That night after Ezra finally fell asleep, my wife finished the haircut. For more than a year, she maintained that practice, doing her best to trim his locks while he dozed.

Then someone recommended Hugh, the special-needs barber. I had to drive half an hour to get to the salon, a simple, stark shop with one thing that delighted Ezra: a basket of plastic dinosaur toys. While we waited, Ezra sat on the floor lining up the creatures in patterns, just as he did at home. Then he sat on the red chair, and Hugh—a stout, balding man—sprinkled talcum powder in Ezra’s hand.

“Now, my friend, I’m going to put some of this on your neck, so it’s not so itchy,” Hugh explained.

Before each step in the process, he offered Ezra a warning: “My friend, I’m going to comb your hair now. That okay?” Before he spritzed Ezra’s head with water, he gently sprayed some into my son’s palm.

“Don’t cut my ear off!” Ezra cried at one point, ducking. “You’re going to cut my ear off!”

Hugh calmly took Ezra’s little hand in his, showing my son how to hold his own ear flap down. Each time he spoke to Ezra, he used the same phrase: my friend.

Hugh told me he’d once worked in a children’s hair salon where the other employees were frightened to work with children who posed challenges. “What’s the big deal?” he asked. “They’re just people.

At one point, Ezra got so antsy that he let his body go limp and slid from the chair. “Come on!” I said, trying to coax him back, but the barber waved me off. “He just needs a second,” he said. He waited calmly while Ezra carefully placed the dinosaurs in a line. Then my son immediately hopped back in the chair.

“Okay, ready,” Ezra said.

Before long, Hugh had finished the haircut. Holding Ezra’s hand, I walked out into the sunny afternoon, my son with the best haircut of his life, and I with lessons for a lifetime of parenting: be patient; follow the child’s lead; explain what’s going to happen next; treat the child with love. And this: they’re just people.

 

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“Learning to Be the Right Parent For This Child”: a Q & A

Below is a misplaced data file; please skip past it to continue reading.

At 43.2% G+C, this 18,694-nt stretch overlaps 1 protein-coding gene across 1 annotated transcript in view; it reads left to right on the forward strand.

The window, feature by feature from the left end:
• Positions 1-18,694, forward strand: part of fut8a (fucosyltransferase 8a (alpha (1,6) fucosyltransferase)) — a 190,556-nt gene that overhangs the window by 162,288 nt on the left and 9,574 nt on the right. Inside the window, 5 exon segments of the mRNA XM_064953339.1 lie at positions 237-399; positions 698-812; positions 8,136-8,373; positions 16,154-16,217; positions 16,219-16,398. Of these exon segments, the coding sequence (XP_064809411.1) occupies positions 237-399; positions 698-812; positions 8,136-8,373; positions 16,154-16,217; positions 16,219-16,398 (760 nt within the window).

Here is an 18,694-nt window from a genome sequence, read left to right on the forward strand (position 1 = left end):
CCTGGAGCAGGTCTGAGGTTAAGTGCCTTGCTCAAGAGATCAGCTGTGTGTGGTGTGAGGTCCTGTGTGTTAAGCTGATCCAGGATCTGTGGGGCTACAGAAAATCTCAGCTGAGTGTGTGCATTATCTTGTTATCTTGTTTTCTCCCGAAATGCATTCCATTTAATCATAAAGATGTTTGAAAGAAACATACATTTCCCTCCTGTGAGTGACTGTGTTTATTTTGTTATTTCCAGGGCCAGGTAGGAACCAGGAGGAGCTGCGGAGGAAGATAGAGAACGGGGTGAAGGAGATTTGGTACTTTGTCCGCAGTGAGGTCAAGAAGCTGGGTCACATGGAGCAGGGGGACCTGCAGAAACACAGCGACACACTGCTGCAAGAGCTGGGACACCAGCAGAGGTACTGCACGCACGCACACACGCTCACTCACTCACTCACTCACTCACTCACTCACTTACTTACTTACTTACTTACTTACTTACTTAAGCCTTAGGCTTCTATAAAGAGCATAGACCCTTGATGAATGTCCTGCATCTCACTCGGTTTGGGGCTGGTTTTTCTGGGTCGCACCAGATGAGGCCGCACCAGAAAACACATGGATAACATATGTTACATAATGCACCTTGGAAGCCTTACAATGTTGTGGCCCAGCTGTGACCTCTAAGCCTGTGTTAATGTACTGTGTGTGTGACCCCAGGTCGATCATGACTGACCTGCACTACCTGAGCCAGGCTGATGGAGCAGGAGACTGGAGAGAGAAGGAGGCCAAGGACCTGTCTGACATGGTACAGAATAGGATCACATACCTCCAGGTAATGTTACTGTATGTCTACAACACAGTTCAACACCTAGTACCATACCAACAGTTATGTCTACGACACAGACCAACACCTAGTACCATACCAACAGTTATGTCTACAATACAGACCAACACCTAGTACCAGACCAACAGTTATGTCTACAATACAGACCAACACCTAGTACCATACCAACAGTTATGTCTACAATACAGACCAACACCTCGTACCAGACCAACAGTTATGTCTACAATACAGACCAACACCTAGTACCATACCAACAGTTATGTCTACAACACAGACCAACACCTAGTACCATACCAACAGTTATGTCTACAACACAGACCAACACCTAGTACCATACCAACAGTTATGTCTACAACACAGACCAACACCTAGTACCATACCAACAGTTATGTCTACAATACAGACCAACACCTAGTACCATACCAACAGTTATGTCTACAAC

In honor of National Autism Awareness Month, Priscilla Gillman, an author I admire,  gave me the opportunity to answer some questions about Ezra. Priscilla’s book The Anti-Romantic Child (out in paperback this week), is a wonderful and uplifting read blending of memoir and poetry. Priscilla posted in on her blog. I’m reposting here. Many thanks to Priscilla for the opportunity, her the great questions, and the lovely writeup:

Tom Fields-Meyer has been a writer and journalist for nearly three decades. He was a longtime senior writer for People magazine, where he specialized in inspiring human-interest stories. His writing has appeared in The New York Times Magazine, The Wall Street Journal, The Washington Post, and the Los Angeles Times.   Tom is a native of Portland, Oregon and a graduate of Read More »

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A “HuffPost Parents” Essay: His Father’s Friendship: A Teen Son With Autism Finds His Way

I was delighted when Lisa Belkin of HuffPost Parents asked me to write a post to be included among this week’s pieces marking National Autism Awareness Month. A few thoughts about friendship:

When my son Ezra was in preschool, teachers told us that he would routinely bump into other children in the classroom. It wasn’t intentional. His internal radar failed to detect the boys and girls in his orbit.

So Ezra would go about his odd pursuits–lining up toy dinosaurs in elaborate symmetrical patterns, flipping repeatedly through the same picture books–on his own.

At a local playground where little girls would gather at a toddler-size picnic table to engage in imaginary tea parties, Ezra would shimmy up a pole supporting the canopy above them and Read More »